The Incredible Story of Helen Keller

Uma Shankari By Uma Shankari, 8th Oct 2012 | Follow this author | RSS Feed | Short URL
Posted in Wikinut>Guides>Activism

American educator Helen Keller overcame the adversity of being blind and deaf to become one of the 20th century's leading humanitarians.

Early Life of Helen Keller

Helen Keller was born in 1880 in Tuscumbia, Alabama, as a bright, healthy child. Her father Arthur H. Keller was an officer in the Confederate States Army during the American Civil War. Arthur later became the editor of the North Alabamian, a weekly local newspaper. Helen had one younger sister and two older step brothers.

Loss of Sight and Hearing

In 1882, however, Keller contracted a mysterious illness—could be scarlet fever or meningitis—that produced a high body temperature. Within a few days after the fever broke, Keller's mother noticed her daughter's lack of reaction when the dinner bell rang, or when a hand was waved in front of her face. Keller had lost both her sight and hearing.

Helen became a difficult child, yelling and throwing tantrums. When she was five, her mother engaged Anne Sullivan to coach Helen.

Sullivan and Keller

Miss Sullivan herself had been blind, but had regained her sight through surgery. She finger-spelled the names of familiar objects into her student’s hand. Helen enjoyed this “finger play,” but she didn’t understand until the famous moment when Sullivan spelled “w-a-t-e-r” while pumping water over her hand.

One day Anne led Helen to the water pump and pumped water on her hand. She spelled the letters W-A-T-E-R as the water ran over Helen's hand. She did this over and over again. At last it dawned on Helen that the word "water" meant the water which she felt pouring over her hand. This opened up a whole new world for her. She ran everywhere asking Anne the name of different things and Anne would spell the words in her hand. This was the key which unlocked the world for her.

The following video has a rare footage of Sullivan and Keller. In this footage Sullivan shows the way how Helen Keller learned to talk. The final line of this footage, "I am not DUMB now!" is very touching.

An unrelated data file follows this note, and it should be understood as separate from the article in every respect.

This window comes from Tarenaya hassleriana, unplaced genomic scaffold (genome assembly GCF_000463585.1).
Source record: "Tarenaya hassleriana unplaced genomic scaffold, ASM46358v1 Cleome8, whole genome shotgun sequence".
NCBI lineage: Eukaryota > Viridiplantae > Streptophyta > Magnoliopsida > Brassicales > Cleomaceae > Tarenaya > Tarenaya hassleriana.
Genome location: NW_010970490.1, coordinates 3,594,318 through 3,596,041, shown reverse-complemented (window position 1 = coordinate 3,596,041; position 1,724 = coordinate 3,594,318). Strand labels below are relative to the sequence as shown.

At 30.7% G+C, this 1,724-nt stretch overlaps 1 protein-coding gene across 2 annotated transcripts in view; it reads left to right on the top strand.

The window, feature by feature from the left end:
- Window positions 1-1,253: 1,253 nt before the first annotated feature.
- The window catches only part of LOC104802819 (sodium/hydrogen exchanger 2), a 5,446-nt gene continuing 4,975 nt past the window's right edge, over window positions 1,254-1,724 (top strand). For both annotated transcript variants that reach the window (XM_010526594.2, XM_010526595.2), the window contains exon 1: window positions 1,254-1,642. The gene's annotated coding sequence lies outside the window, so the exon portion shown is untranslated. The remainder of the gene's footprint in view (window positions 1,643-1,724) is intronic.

Helen's College Education

By 1890, Keller was living at Perkins Institute along with her tutor Sullivan. She had already mastered Braille and learned how to use a typewriter. At Perkins, she learnt Greek, French and Latin.

She did very well in the next year’s entrance exams and was finally admitted to the class of 1900. During her years in college, she wrote her memoir, “The Story of My Life”.

In 1904, she graduated from Radcliffe College with a honours Bachelor of Arts degree, helped by Anne Sullivan who was always by her side, interpreting lectures and class discussion to her.

In 1920, she helped to found the American Civil Liberties Union (ACLU). Radicalized at Radcliffe, Helen addressed others, as she was often addressed, as 'Comrade'. She wrote praising both German variations of socialism, the national socialism of Adolf Hitler and international revolutionary socialism or communism of Lenin/Stalin.

Helen Keller's Campaigns and Other Work

Helen is remembered as an advocate for people with disabilities amid numerous other causes. She started on her extensive fund raising campaigns for the American Foundation for the Blind using her new home as a base. She traveled around the world, helping to raise public awareness on the issues faced by the disabled. She delivered many lectures to improve the conditions for the blind and deaf-blind.

In 1915, Helen Keller and George Kessler founded the Helen Keller International (HKI) organization. This organization is devoted to research in vision, health and nutrition.

Keller went on to become a world-famous speaker and author. She spoke out for women's rights and pacifism. She was a suffragette, a radical Socialist, and a birth control supporter.

Her legacy has inspired books and films, notably The Miracle Worker (1962) and The Miracle Continues (1984)

Keller and Sullivan traveled to over 39 countries, including Japan where she became a favorite of the Japanese people. Keller met every US President from Grover Cleveland to Lyndon B. Johnson and was friends with many famous figures, including Alexander Graham Bell, Charlie Chaplin, and Mark Twain.

Anne died in 1936. To commemorate the death of her friend, Helen started to work on Anne’s biography, only to lose it to a fire in 1946 when it was almost completed. She rewrote it again and in 1955, published “Teacher : Anne Sullivan Macy”.

On June 1, 1968, after Helen died peacefully in her sleep, she was buried next to Anne at the National Cathedral in Washington, D.C.

Keller's Famous Quotations

Life is either a daring adventure or nothing.

Security is mostly a superstition. It does not exist in nature. Avoiding danger is no safer in the long run than outright exposure.

It’s a terrible thing to see, and have no vision!

We can do anything we want to do, if we stick to it long enough.

While they were saying among themselves it cannot be done, it was done.

What I am looking for is not "out there," it is in me.

Life is a succession of lessons which must be lived to be understood.

Although the world is full of suffering, it is full also of the overcoming of it.

Keep your face to the sunshine and you will never see the shadow.



Aclu, Anne Sullivan, Blind, Helen Keller

Meet the author

author avatar Uma Shankari
I write on society, relationships, travel, health, nutrition and fitness.
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author avatar Denise O
9th Oct 2012 (#)

Oh my gosh, what a heart warming article on Helen Keller and that clip where she is speaking, just took my breath away, just lovely. A well done job my friend. As always, thank you for sharing.:)

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author avatar vpaulose
10th Oct 2012 (#)

Very nice my sister Uma, thanks.

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